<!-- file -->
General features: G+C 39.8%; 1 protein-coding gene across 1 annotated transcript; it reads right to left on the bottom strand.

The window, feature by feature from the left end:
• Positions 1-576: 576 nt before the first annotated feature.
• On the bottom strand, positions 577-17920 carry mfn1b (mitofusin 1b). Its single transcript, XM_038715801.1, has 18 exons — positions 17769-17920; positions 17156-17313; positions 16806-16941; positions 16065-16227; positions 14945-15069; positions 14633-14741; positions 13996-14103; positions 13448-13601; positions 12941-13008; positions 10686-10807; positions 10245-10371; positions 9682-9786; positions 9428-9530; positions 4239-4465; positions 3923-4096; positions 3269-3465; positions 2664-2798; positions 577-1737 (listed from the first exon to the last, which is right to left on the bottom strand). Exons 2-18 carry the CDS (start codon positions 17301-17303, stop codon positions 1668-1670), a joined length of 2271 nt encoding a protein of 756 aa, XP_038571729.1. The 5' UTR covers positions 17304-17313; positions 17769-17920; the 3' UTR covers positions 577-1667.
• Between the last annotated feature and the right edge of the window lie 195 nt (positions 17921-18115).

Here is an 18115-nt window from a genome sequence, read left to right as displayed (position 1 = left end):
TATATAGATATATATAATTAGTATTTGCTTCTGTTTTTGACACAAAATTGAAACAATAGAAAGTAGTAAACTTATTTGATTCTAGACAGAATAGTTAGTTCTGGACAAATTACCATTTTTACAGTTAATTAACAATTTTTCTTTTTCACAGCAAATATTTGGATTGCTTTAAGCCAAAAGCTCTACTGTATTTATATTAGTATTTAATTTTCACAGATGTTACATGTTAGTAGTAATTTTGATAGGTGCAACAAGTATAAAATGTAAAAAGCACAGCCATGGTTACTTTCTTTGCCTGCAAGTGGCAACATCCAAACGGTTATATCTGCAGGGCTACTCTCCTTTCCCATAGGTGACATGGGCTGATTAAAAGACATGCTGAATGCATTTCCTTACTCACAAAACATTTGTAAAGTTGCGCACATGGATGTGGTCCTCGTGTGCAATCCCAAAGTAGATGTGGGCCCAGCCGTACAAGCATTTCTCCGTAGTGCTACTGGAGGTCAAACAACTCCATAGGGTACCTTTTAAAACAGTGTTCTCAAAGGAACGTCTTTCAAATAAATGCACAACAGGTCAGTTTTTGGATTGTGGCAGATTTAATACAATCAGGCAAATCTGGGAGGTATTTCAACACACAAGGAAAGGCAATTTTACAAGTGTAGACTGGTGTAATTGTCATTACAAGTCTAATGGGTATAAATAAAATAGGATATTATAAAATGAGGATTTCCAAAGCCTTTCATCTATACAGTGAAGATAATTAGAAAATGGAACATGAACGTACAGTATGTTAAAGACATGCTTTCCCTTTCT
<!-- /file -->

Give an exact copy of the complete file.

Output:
General features: G+C 39.8%; 1 protein-coding gene across 1 annotated transcript; it reads right to left on the bottom strand.

The window, feature by feature from the left end:
• Positions 1-576: 576 nt before the first annotated feature.
• On the bottom strand, positions 577-17920 carry mfn1b (mitofusin 1b). Its single transcript, XM_038715801.1, has 18 exons — positions 17769-17920; positions 17156-17313; positions 16806-16941; positions 16065-16227; positions 14945-15069; positions 14633-14741; positions 13996-14103; positions 13448-13601; positions 12941-13008; positions 10686-10807; positions 10245-10371; positions 9682-9786; positions 9428-9530; positions 4239-4465; positions 3923-4096; positions 3269-3465; positions 2664-2798; positions 577-1737 (listed from the first exon to the last, which is right to left on the bottom strand). Exons 2-18 carry the CDS (start codon positions 17301-17303, stop codon positions 1668-1670), a joined length of 2271 nt encoding a protein of 756 aa, XP_038571729.1. The 5' UTR covers positions 17304-17313; positions 17769-17920; the 3' UTR covers positions 577-1667.
• Between the last annotated feature and the right edge of the window lie 195 nt (positions 17921-18115).

Here is an 18115-nt window from a genome sequence, read left to right as displayed (position 1 = left end):
TATATAGATATATATAATTAGTATTTGCTTCTGTTTTTGACACAAAATTGAAACAATAGAAAGTAGTAAACTTATTTGATTCTAGACAGAATAGTTAGTTCTGGACAAATTACCATTTTTACAGTTAATTAACAATTTTTCTTTTTCACAGCAAATATTTGGATTGCTTTAAGCCAAAAGCTCTACTGTATTTATATTAGTATTTAATTTTCACAGATGTTACATGTTAGTAGTAATTTTGATAGGTGCAACAAGTATAAAATGTAAAAAGCACAGCCATGGTTACTTTCTTTGCCTGCAAGTGGCAACATCCAAACGGTTATATCTGCAGGGCTACTCTCCTTTCCCATAGGTGACATGGGCTGATTAAAAGACATGCTGAATGCATTTCCTTACTCACAAAACATTTGTAAAGTTGCGCACATGGATGTGGTCCTCGTGTGCAATCCCAAAGTAGATGTGGGCCCAGCCGTACAAGCATTTCTCCGTAGTGCTACTGGAGGTCAAACAACTCCATAGGGTACCTTTTAAAACAGTGTTCTCAAAGGAACGTCTTTCAAATAAATGCACAACAGGTCAGTTTTTGGATTGTGGCAGATTTAATACAATCAGGCAAATCTGGGAGGTATTTCAACACACAAGGAAAGGCAATTTTACAAGTGTAGACTGGTGTAATTGTCATTACAAGTCTAATGGGTATAAATAAAATAGGATATTATAAAATGAGGATTTCCAAAGCCTTTCATCTATACAGTGAAGATAATTAGAAAATGGAACATGAACGTACAGTATGTTAAAGACATGCTTTCCCTTTCT